where healthy plant foods received positive scores, and less-healthy plant foods received negative
scores. Incident CVD, all-cause, and CVD-related mortality were the assessed outcomes.

Results: the analyses carried out in this doctoral thesis yielded the following results: 1) I identified
609 phytochemicals in Radish, with major constituents like flavonoids, nonflavonoid polyphenols,
fat and fatty-related compounds, terpenes, and derivatives, and glucosinolates being
reported in high concentrations in leaves and sprouts. However, this composition depends
on the radish variety and cultivar. Most of my findings are based on red, black, and white
radishes; 2) I identified 192 compounds. The most common chemicals reported in the literature
are betalains, fatty acids, flavonoids, minerals, non-flavonoid phenols, and terpenes.
However, most of my findings are based mainly on leaves of the cicla variety. I also identified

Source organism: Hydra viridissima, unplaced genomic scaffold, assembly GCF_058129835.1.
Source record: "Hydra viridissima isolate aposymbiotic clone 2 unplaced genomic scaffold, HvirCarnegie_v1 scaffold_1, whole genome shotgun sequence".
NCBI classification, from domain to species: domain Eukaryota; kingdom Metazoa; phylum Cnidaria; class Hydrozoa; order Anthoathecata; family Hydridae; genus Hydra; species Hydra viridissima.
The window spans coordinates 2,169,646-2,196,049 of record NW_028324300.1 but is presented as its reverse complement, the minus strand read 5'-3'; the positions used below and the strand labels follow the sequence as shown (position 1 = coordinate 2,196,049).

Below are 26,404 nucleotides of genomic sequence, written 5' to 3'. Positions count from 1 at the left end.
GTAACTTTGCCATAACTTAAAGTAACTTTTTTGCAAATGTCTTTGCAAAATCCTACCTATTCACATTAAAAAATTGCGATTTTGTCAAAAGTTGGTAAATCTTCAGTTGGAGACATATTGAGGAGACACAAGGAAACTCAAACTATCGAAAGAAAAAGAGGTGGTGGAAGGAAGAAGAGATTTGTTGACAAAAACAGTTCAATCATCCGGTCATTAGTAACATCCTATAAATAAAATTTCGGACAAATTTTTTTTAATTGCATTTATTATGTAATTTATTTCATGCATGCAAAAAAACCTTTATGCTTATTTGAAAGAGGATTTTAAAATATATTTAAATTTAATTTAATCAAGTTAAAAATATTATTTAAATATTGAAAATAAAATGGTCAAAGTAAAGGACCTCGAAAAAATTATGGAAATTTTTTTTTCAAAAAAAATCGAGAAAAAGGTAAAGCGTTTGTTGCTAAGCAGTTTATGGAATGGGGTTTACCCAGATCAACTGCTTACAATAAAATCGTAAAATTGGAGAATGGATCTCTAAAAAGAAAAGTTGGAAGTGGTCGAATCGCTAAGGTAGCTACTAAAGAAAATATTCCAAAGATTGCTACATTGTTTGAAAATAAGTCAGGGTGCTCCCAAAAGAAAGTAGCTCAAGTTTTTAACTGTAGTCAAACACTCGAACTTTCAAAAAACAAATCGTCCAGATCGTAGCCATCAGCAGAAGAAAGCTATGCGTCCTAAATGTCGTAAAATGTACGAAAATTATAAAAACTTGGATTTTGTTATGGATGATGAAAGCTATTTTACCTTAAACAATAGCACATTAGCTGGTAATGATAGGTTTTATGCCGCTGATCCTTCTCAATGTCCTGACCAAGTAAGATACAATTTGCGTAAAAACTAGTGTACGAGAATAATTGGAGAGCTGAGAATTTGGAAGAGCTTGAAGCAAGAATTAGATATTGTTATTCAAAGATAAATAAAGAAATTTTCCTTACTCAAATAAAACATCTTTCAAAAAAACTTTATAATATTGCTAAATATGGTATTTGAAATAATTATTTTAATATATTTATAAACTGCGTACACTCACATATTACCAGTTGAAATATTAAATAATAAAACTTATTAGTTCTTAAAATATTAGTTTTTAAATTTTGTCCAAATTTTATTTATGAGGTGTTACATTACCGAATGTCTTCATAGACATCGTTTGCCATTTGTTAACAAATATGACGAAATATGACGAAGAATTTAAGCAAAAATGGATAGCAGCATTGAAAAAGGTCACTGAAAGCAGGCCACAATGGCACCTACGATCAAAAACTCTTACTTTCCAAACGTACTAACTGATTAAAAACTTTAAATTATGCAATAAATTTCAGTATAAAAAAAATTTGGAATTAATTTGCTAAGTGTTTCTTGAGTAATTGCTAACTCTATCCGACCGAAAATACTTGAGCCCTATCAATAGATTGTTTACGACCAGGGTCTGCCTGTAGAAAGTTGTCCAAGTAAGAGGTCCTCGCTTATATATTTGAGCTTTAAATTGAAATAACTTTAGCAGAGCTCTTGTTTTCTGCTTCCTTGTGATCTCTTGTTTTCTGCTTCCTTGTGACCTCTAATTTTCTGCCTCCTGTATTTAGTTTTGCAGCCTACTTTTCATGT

a lack of research using other parts of the plants, like stems/stalks/petioles and seeds, and for
compounds other than minerals, phenolics, and flavonoids; 3) In a middle-aged Swiss population,
DPI is inversely associated with waist circumference, body mass index (BMI), insulin, leptin,
and high-sensibility C reactive protein. Participants in the highest DPI quartile had lower
odds of central obesity. No other significant associations were observed, and 4) Besides a 30%
lower risk of CVD incidence for participants in the second tertile of hDPI that did not reach a
significative p-trend, no other associations were observed between hDPI, DPI, and hPBD and
incident CVD, CVD-related and all-cause mortality.

Conclusions: Through this doctoral thesis, I contributed to the role of dietary phytochemical
intake in cardiometabolic health. First, I concluded that Radish is a source of nutrients and